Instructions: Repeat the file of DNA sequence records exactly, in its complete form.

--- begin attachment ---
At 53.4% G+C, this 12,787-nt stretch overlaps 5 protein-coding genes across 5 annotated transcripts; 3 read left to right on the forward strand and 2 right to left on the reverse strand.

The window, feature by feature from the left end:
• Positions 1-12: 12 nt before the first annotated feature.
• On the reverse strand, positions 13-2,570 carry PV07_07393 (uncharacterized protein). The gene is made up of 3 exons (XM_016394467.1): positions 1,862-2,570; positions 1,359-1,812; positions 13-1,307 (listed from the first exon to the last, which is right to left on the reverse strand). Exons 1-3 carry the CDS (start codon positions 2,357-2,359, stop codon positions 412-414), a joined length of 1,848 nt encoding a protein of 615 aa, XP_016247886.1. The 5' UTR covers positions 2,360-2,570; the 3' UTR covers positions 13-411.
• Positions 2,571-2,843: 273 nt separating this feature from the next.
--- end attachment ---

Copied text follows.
At 53.4% G+C, this 12,787-nt stretch overlaps 5 protein-coding genes across 5 annotated transcripts; 3 read left to right on the forward strand and 2 right to left on the reverse strand.

The window, feature by feature from the left end:
• Positions 1-12: 12 nt before the first annotated feature.
• On the reverse strand, positions 13-2,570 carry PV07_07393 (uncharacterized protein). The gene is made up of 3 exons (XM_016394467.1): positions 1,862-2,570; positions 1,359-1,812; positions 13-1,307 (listed from the first exon to the last, which is right to left on the reverse strand). Exons 1-3 carry the CDS (start codon positions 2,357-2,359, stop codon positions 412-414), a joined length of 1,848 nt encoding a protein of 615 aa, XP_016247886.1. The 5' UTR covers positions 2,360-2,570; the 3' UTR covers positions 13-411.
• Positions 2,571-2,843: 273 nt separating this feature from the next.